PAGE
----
With a team comprising former Metal Gear Solid developers, it's perhaps no surprise that République is a stealth game. In fact, it's evident right from the outset that Metal Gear Solid was an influence on proceedings, although the narrative and characters of République stand alone, unique within the often homogeneous backdrop of modern action games. Featuring clever metafictional elements, République incorporates you into its world. The protagonist may be Hope, but you don't play as her; you merely guide her throughout the labyrinth of Metamorphosis – a totalitarian big brother state ever under the watchful eye of the powers that be. In this case, that power is yourself, as you hack into the city's systems, take over its surveillance equipment, and help the protagonist find her way to freedom.
Originally released in episodic format, the game perfectly illustrates the benefits of such an approach by consistently introducing new and improved elements onto its spine with each passing episode. While essentially remaining the same at its core, gameplay mechanics are mixed up and played around with at regular intervals which keep things continuously fresh through the game's five episodes. Indeed, even minor introductions – such as new kinds of guards – makes a flexible approach an ongoing requirement. Small changes here and there keep things consistently fresh, and the balance is excellent, requiring quick tact and adjustments from any established gameplay paradigm that you may habitually slip into. Even within the confines of its exposition, République maintains an original and consistently altering environment while preserving the stealth core that developer Camouflaj seems to have mastered.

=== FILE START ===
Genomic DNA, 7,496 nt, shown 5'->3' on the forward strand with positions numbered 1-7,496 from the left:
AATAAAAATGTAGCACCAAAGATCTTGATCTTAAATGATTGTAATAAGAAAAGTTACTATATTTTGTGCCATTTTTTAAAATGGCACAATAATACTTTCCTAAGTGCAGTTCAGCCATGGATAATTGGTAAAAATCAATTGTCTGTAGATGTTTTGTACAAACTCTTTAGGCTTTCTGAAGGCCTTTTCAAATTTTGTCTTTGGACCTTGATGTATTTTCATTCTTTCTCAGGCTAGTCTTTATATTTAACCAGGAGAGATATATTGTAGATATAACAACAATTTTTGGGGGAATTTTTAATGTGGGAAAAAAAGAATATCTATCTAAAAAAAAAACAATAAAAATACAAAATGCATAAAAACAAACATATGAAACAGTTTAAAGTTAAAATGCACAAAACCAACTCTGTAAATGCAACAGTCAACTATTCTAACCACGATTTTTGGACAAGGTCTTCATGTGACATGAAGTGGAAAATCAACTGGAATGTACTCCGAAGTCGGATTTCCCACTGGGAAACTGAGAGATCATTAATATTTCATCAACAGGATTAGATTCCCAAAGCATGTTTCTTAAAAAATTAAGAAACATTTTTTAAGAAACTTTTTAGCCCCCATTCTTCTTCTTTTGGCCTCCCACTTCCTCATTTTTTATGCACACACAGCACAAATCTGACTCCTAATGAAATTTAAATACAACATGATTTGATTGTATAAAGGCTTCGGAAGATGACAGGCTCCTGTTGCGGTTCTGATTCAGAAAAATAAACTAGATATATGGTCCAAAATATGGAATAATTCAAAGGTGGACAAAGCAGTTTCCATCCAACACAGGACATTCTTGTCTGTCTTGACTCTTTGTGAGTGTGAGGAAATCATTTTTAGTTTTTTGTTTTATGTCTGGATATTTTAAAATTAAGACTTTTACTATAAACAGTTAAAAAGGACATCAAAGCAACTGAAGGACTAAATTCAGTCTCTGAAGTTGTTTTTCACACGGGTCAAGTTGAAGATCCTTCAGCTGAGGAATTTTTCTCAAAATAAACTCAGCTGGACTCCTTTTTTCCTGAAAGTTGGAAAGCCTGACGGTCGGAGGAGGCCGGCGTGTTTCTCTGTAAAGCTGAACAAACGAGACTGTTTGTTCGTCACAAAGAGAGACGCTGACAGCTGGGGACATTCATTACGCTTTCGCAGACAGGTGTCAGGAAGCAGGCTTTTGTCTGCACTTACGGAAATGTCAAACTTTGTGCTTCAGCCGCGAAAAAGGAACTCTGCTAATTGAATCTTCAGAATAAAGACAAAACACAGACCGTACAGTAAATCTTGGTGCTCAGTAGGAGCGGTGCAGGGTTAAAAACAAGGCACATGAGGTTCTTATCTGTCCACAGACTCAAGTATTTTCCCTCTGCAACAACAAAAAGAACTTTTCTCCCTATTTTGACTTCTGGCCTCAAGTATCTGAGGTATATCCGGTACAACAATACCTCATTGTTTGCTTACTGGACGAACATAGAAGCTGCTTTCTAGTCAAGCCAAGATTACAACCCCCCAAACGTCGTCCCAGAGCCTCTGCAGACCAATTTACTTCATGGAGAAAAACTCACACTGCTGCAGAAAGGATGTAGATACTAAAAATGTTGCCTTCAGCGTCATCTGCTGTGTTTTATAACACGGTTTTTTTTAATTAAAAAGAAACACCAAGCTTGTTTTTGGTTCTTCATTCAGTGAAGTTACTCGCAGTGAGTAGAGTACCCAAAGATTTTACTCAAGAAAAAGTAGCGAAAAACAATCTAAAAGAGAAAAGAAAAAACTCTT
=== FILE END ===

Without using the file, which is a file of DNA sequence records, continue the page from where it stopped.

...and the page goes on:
That's not to say that the game is perfect, though. Similar to the original Metal Gear Solid, some doors are locked until you upgrade Hope's software enough to unlock higher level doors. As such, there's plenty of backtracking to be done in République once said doors become accessible, which artificially extends its playtime. Also, since the entirety of the game is seen through the surveillance cameras riddled throughout Metamorphosis, you only ever see proceedings from a fixed angle. It makes sense given the game's narrative, but its limitations rear their ugly head just as they have in many games in the past – frustrating camera switches being a particular nuisance. Couple this with some rather annoying, and seemingly unnecessary, loading delays as one camera switches to the other and it exacerbates the issue ever further.
As you direct Hope through the environment, your perspective through the surveillance camera will automatically switch to whichever one the game thinks is best for that moment – often picking the wrong one. It never ceases to frustrate when you're directing Hope to sneak up to pickpocket a guard from behind, when the camera suddenly switches, leaving you in limbo as you try and find where on the screen Hope has disappeared to. It doesn't help that what once directed Hope to the left suddenly moves her to the right once the camera perspective changes. What ought to be a wonderfully smooth moment of gratification instead turns into an embarrassment as you swerve all over the place like an indecisive child who can't pick which parent deserves its attentions. It's a real shame that this issue crops up in a game based entirely on stealth and economy of movement where every second counts, and every move matters.